Over the course of the semester Alison submitted different designs and we talked about materials.  Our department has a great interest in sustainable practices so she wanted to find a material that would fit within that thinking but of course "sustainable material" is a little hard to define.  Where it comes from is a factor, as is the way the material is harvested and the way it is processed, shipped, and sold.  Wading through all of this requires research and diligence, and eventually Alison found a local company that specialises in LEED certified materials.  They had three sheets of a product called Plyboo, which is made out of bamboo (a rapidly renewable resource) that had been water stained and had been refused by a client.  The company would not take the sheets back either, and they were sitting gathering dust in their storage.  This kind of "front end salvage" plays a large role in my studio work, of course, and we were excited to be able to rescue it from limbo.

The linear quality of the material itself drove the lines of the design, and we ended up with a clean, simple form that really showcases the material well.  Another former student (who is from Vermont where they have a lot of cows) serendipitously emailed me about a company called Vermont Natural Coatings that is making no-VOC furniture finish out of whey, a byproduct of the cheese-making process.  They were very nice over there and sent us some sample finish, and I can report that it is very easy to apply and that it looks really nice.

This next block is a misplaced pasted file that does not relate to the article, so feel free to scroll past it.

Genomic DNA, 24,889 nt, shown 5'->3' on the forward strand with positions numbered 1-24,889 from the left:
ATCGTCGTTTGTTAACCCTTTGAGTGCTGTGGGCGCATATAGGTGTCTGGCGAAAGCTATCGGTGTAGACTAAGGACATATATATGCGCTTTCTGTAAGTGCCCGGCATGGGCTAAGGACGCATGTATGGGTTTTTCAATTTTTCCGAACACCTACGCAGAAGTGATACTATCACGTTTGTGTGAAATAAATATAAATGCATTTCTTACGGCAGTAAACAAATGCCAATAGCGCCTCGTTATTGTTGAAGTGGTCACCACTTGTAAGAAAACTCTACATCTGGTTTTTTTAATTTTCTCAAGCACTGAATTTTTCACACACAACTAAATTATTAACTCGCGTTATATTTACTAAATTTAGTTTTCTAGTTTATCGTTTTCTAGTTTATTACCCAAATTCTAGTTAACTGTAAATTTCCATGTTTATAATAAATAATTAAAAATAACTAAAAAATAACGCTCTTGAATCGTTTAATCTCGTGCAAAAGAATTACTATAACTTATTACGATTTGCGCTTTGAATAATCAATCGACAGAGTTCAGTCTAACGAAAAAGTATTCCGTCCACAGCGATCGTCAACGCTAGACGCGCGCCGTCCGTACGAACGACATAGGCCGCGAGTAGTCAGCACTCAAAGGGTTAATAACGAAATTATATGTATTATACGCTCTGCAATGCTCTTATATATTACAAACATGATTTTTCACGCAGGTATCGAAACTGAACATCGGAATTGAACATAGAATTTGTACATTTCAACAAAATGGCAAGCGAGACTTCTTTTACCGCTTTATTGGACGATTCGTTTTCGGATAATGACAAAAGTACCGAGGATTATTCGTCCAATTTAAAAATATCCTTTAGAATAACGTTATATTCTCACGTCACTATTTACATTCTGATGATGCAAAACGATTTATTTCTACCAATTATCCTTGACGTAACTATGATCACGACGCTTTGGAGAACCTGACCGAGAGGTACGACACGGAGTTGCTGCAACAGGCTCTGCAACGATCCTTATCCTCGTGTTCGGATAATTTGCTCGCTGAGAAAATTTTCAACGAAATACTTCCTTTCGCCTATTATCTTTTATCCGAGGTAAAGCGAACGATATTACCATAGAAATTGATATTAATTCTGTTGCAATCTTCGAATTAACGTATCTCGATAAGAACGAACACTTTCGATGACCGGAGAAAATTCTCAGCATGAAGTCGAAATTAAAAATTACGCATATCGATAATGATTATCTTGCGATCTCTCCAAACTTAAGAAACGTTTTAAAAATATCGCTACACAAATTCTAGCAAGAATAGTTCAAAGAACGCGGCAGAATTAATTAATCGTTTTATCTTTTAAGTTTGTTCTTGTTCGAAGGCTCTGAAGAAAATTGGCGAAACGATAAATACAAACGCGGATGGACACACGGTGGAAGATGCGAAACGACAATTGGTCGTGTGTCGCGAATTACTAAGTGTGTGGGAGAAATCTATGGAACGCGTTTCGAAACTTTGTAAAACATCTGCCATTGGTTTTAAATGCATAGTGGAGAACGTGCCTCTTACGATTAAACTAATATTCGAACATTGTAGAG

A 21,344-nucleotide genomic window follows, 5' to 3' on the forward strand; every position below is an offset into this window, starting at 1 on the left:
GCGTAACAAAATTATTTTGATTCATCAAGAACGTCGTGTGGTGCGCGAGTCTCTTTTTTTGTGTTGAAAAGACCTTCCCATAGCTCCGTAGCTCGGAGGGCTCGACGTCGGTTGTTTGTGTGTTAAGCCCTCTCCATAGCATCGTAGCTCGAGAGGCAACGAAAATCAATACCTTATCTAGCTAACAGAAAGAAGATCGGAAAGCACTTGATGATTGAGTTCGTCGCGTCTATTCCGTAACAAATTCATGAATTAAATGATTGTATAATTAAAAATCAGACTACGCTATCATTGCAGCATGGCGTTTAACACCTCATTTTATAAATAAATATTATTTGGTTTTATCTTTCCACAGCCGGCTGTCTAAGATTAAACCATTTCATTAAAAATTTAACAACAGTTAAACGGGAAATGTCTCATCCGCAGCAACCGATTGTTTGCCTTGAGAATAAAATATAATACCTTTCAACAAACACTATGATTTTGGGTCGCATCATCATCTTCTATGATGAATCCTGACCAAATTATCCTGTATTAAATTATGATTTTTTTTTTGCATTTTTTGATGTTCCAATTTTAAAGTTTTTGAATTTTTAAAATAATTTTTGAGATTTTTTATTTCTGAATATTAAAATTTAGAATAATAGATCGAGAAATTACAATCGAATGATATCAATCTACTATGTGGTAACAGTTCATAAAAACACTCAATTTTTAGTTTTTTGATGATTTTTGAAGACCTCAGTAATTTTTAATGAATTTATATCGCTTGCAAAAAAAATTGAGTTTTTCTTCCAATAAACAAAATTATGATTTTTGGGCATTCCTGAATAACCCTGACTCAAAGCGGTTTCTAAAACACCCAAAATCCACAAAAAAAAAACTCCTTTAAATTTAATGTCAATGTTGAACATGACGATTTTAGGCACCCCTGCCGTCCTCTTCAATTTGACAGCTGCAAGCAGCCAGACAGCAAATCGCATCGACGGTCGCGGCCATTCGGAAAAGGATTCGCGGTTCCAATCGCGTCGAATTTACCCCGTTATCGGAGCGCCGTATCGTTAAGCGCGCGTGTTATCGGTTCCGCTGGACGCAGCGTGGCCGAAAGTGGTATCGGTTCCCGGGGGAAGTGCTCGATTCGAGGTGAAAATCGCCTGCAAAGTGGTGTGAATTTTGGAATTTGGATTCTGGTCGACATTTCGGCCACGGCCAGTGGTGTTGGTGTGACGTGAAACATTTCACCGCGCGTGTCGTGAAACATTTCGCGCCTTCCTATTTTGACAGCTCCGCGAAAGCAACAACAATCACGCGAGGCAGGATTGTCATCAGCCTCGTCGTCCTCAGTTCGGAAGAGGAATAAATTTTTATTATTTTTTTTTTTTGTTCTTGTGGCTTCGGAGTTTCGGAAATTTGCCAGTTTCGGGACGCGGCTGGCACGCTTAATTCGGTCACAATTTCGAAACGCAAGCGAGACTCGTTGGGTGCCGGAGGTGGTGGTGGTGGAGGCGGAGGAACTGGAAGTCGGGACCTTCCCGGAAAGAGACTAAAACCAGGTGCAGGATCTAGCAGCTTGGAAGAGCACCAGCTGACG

The cabinet was screwed together with stainless steel screws

End result:  A real-world student designed and fabricated object made with rapidly renewable material and finished with an experimental, renewable, no-VOC finish.  That's a good day.

Tuesday, May 31, 2011

maker's guilt

over the last few months I have started in on a side project making musical instruments, the beginnings of which I wrote about here.   I have started a side blog about this project, which I am calling "Salt City Found-Object Instrument Works" and which can be accessed at that link.  Syracuse got its start because of the salt flats here and so is informally known as Salt City, which I really like.  It is gritty, just like the town is, and utilitarian, just like the town is.  The new blog is really just a place for me to chronicle the instruments that I make, it is not too terribly deep an exploration into what they are conceptually, but that is okay, that is the kind of thing I reserve for this blog.

As I have been making more and more of these found object instruments out of tins and cans and sticks, I have been trying to approach the whole process by applying an absolute minimum of "woodworkeriness."  Whenever I pick up a hand plane I stop and try to come up with a different way to accomplish what I am doing.  Before I go to the table saw I ask if that is really necessary.  The idea is that I want to make these instruments as accessible as possible, right down to the manufacturing of them.  If I can really make a twenty dollar guitar using only the most rudimentary hand tools, then anyone can.  Which means (I hope) that the ability to make music could be at anyone's fingertips.  I have been working lately on a commission for a banjo, which I will write about over at the Instrument Works at some point, I think, that has turned into quite a wood working project, and I feel myself slipping away from the original roots of this endeavor.  The next one will be  more direct, I hope, and a little more basic.